Last week Spain’s Bankia submitted its tokenized blockchain payments solution to the new Fintech sandbox run by Spain’s Ministry of Economic Affairs and Digital Transformation. The project is a collaboration with Finweg, a blockchain startup in which Bankia invested last year. After Bankia concludes its merger with Caixabank this quarter, the combined entity will be Spain’s largest domestic bank.
The sandbox blockchain payments platform creates an electronic payment instrument which the bank says can have the same security status as a commercial check or promissory note.
“In this context, Bankia is committed to projects that aim to revolutionize the financial system through the digitization of services that add value to customers, such as payment systems for SMEs and companies, supported by the most advanced technology,” said Ignacio Cea, Corporate Director of Innovation and Cybersecurity Bankia.
Previously Finweg was a finalist at Bankia’s Fintech accelerator and implemented a proof of concept for the life cycle of electronic promissory notes and checks.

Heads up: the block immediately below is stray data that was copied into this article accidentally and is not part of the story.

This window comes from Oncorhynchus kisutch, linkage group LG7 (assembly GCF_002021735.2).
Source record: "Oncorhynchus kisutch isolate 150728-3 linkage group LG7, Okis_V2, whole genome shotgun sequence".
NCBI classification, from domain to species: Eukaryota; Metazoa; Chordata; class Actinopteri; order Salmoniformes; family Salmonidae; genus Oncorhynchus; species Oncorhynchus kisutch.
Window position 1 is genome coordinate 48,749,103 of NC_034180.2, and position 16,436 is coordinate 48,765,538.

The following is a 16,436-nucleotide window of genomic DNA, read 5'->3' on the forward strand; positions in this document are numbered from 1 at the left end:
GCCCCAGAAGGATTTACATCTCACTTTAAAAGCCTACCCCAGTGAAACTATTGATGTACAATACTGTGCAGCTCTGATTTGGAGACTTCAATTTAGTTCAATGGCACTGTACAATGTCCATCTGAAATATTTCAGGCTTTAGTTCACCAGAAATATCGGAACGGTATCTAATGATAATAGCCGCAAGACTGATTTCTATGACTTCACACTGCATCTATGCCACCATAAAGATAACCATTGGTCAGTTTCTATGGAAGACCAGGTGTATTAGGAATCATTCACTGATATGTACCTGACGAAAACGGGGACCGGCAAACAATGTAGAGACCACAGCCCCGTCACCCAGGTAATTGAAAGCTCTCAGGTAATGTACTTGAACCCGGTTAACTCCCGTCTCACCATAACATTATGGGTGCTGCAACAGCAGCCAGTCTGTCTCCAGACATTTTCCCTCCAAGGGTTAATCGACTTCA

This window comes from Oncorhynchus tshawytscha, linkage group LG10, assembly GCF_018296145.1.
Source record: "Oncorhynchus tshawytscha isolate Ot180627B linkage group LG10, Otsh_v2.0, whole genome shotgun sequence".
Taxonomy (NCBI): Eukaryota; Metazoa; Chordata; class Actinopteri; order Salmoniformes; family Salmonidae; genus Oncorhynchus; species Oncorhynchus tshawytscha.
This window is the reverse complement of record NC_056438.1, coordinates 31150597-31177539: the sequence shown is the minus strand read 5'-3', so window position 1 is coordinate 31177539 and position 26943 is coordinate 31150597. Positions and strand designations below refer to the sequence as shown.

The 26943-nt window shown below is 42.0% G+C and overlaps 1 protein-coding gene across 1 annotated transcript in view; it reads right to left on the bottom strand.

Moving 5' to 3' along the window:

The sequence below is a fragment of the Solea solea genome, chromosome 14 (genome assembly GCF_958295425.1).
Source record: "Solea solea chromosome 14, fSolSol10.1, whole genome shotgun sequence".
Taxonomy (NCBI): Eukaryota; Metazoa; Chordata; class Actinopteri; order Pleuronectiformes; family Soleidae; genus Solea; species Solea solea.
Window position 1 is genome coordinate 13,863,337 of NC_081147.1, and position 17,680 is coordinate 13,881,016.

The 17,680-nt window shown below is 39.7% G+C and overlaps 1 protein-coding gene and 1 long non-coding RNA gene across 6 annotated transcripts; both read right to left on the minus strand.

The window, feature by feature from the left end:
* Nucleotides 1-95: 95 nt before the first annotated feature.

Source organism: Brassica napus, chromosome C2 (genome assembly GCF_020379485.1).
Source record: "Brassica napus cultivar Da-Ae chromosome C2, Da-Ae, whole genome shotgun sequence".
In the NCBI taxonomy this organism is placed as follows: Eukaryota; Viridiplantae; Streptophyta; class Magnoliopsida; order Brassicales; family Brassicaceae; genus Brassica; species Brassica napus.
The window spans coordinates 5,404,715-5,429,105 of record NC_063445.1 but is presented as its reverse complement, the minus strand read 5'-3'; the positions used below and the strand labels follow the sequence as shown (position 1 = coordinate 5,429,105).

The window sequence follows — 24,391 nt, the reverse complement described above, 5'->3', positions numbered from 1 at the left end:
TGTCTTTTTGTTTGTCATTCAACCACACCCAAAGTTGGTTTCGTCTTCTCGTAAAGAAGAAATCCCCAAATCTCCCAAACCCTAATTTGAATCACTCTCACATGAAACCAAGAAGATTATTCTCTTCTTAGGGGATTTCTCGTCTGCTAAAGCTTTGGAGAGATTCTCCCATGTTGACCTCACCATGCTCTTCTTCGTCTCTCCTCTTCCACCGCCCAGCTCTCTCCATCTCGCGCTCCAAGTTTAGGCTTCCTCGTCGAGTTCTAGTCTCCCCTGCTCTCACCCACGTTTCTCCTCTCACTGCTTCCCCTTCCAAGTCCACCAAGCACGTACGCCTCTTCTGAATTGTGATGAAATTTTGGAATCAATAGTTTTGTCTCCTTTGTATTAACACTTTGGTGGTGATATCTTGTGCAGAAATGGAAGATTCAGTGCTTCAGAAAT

Finweg has a blockchain payments solution that offers multiple use cases. Apart from electronic checks, one of them is an advanced direct debit process that allows the current status to be visible to all participants, such as the user, the payment beneficiary and their banks.
It also provides a conditional payment solution. This is something that trade finance platform we.trade has offered and found a significant appetite for amongst SMEs. Small businesses want to see evidence that they will receive money for a business transaction, provided a clear condition has been met, such as a delivery note.
The blockchain startup has other use cases for deferred payments and their financing, managing guarantees and certificates of deposit.
Meanwhile, the Fintech sandbox launched its first call for applications on January 13, which will close on February 23.
While Santander and BBVA may have grabbed some blockchain headlines, Bankia has a variety of activities. In the middle of last year, it launched ChainLab to explore blockchain use cases in the financial sector.
Along with most other major Spanish banks, it’s a participant in Iberpay’s blockchain payment trials. It also has significant identity activities. It’s a member of the Spanish consortium Alastria, which in turn is host to Dalion, the blockchain-based digital identity verification solution. It’s also a participant in the Niuron banking consortium.